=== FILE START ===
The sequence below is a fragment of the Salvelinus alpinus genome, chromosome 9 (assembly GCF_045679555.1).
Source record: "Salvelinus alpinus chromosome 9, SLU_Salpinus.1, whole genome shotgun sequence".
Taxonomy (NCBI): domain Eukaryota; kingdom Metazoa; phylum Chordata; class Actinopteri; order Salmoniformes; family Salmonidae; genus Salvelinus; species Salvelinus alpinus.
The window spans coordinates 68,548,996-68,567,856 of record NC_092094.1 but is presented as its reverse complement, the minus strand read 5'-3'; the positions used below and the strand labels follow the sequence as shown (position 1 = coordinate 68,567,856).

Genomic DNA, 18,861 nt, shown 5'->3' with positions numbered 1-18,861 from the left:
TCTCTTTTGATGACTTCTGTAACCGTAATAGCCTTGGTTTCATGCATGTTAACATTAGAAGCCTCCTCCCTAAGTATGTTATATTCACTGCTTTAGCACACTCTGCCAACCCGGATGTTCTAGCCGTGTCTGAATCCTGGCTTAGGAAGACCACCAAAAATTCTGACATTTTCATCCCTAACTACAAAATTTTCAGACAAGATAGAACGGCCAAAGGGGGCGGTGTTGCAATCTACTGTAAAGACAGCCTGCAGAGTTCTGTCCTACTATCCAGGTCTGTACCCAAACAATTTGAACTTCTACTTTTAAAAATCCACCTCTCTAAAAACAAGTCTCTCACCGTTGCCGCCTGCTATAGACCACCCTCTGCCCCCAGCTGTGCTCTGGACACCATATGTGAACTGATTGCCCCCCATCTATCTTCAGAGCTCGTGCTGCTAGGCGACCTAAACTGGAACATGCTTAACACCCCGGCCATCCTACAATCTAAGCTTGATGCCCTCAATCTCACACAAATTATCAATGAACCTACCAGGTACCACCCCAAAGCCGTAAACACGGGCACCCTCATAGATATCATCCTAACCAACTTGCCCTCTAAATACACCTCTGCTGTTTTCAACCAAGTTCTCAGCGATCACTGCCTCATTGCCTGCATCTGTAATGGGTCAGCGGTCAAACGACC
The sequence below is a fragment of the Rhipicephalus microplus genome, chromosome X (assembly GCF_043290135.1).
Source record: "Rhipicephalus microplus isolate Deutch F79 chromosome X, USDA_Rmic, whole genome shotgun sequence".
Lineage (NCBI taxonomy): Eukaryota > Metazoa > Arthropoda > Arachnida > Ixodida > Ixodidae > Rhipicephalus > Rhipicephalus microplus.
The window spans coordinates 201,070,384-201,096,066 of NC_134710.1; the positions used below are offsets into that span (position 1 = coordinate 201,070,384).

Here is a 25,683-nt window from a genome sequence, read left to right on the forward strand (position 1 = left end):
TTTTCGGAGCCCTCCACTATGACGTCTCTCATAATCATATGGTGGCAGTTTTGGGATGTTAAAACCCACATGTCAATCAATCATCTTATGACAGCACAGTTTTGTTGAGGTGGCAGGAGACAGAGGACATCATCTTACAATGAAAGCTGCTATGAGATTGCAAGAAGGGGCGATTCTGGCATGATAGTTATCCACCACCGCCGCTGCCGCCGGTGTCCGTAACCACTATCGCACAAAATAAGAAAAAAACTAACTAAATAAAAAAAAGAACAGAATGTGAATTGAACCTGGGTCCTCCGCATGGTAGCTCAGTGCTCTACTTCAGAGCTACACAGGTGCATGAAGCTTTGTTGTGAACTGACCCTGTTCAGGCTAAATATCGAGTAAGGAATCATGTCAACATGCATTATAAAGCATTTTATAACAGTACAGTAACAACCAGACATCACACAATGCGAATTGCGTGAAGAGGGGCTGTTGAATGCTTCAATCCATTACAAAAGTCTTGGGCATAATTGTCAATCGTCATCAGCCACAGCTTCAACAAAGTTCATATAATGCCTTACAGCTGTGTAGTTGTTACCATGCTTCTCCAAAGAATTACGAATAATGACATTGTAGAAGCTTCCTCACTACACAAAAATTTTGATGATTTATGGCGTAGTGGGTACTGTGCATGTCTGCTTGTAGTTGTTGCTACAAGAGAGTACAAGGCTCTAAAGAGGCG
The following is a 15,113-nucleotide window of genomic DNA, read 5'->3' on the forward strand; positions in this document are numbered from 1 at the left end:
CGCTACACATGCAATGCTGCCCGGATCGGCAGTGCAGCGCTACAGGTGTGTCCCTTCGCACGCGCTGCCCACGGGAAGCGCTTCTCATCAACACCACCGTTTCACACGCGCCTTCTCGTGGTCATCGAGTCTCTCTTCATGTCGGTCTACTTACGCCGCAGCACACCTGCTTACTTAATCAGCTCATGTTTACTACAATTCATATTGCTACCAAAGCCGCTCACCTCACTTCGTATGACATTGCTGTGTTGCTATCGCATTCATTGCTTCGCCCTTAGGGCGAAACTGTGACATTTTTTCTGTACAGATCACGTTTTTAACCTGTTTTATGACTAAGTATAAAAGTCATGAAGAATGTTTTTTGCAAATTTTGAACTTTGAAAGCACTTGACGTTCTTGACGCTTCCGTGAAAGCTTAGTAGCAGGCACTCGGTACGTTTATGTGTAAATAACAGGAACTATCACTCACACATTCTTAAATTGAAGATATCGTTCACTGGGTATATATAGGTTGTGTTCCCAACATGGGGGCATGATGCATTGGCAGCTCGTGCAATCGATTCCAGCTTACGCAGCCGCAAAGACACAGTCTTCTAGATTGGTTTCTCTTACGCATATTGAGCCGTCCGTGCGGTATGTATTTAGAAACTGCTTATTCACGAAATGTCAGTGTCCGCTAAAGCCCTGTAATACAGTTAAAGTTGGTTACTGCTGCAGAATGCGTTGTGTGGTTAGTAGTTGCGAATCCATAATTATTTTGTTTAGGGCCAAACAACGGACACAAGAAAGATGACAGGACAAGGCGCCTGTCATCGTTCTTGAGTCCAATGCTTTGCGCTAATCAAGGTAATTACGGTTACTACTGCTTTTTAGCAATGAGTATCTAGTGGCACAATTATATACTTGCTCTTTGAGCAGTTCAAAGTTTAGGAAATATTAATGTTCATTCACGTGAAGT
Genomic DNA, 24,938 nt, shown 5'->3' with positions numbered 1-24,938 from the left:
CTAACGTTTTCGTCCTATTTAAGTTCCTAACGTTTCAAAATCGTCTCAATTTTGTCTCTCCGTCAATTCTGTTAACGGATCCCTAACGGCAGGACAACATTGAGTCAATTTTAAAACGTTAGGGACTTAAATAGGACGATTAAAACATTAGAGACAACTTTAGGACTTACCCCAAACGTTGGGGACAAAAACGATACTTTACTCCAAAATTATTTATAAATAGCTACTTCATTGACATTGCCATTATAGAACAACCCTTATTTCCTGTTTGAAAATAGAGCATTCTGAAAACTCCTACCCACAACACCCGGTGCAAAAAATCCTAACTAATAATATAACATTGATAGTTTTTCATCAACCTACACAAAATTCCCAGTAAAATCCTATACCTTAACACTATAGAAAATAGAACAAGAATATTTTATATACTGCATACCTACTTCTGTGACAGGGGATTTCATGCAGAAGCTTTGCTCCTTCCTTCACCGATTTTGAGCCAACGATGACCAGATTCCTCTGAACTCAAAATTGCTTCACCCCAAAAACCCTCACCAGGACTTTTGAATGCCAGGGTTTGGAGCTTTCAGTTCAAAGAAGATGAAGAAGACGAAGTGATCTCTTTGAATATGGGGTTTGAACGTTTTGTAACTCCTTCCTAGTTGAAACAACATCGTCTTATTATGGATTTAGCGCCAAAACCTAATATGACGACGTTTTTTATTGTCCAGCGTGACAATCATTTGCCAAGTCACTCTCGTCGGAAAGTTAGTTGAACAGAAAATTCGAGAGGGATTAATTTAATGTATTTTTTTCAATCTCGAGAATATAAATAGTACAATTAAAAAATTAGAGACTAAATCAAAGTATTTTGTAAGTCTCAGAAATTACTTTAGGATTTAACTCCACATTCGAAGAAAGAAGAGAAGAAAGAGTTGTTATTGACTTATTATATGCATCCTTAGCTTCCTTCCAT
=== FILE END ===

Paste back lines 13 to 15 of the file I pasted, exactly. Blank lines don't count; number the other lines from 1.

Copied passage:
The following is a 15,113-nucleotide window of genomic DNA, read 5'->3' on the forward strand; positions in this document are numbered from 1 at the left end:
CGCTACACATGCAATGCTGCCCGGATCGGCAGTGCAGCGCTACAGGTGTGTCCCTTCGCACGCGCTGCCCACGGGAAGCGCTTCTCATCAACACCACCGTTTCACACGCGCCTTCTCGTGGTCATCGAGTCTCTCTTCATGTCGGTCTACTTACGCCGCAGCACACCTGCTTACTTAATCAGCTCATGTTTACTACAATTCATATTGCTACCAAAGCCGCTCACCTCACTTCGTATGACATTGCTGTGTTGCTATCGCATTCATTGCTTCGCCCTTAGGGCGAAACTGTGACATTTTTTCTGTACAGATCACGTTTTTAACCTGTTTTATGACTAAGTATAAAAGTCATGAAGAATGTTTTTTGCAAATTTTGAACTTTGAAAGCACTTGACGTTCTTGACGCTTCCGTGAAAGCTTAGTAGCAGGCACTCGGTACGTTTATGTGTAAATAACAGGAACTATCACTCACACATTCTTAAATTGAAGATATCGTTCACTGGGTATATATAGGTTGTGTTCCCAACATGGGGGCATGATGCATTGGCAGCTCGTGCAATCGATTCCAGCTTACGCAGCCGCAAAGACACAGTCTTCTAGATTGGTTTCTCTTACGCATATTGAGCCGTCCGTGCGGTATGTATTTAGAAACTGCTTATTCACGAAATGTCAGTGTCCGCTAAAGCCCTGTAATACAGTTAAAGTTGGTTACTGCTGCAGAATGCGTTGTGTGGTTAGTAGTTGCGAATCCATAATTATTTTGTTTAGGGCCAAACAACGGACACAAGAAAGATGACAGGACAAGGCGCCTGTCATCGTTCTTGAGTCCAATGCTTTGCGCTAATCAAGGTAATTACGGTTACTACTGCTTTTTAGCAATGAGTATCTAGTGGCACAATTATATACTTGCTCTTTGAGCAGTTCAAAGTTTAGGAAATATTAATGTTCATTCACGTGAAGT
Genomic DNA, 24,938 nt, shown 5'->3' with positions numbered 1-24,938 from the left: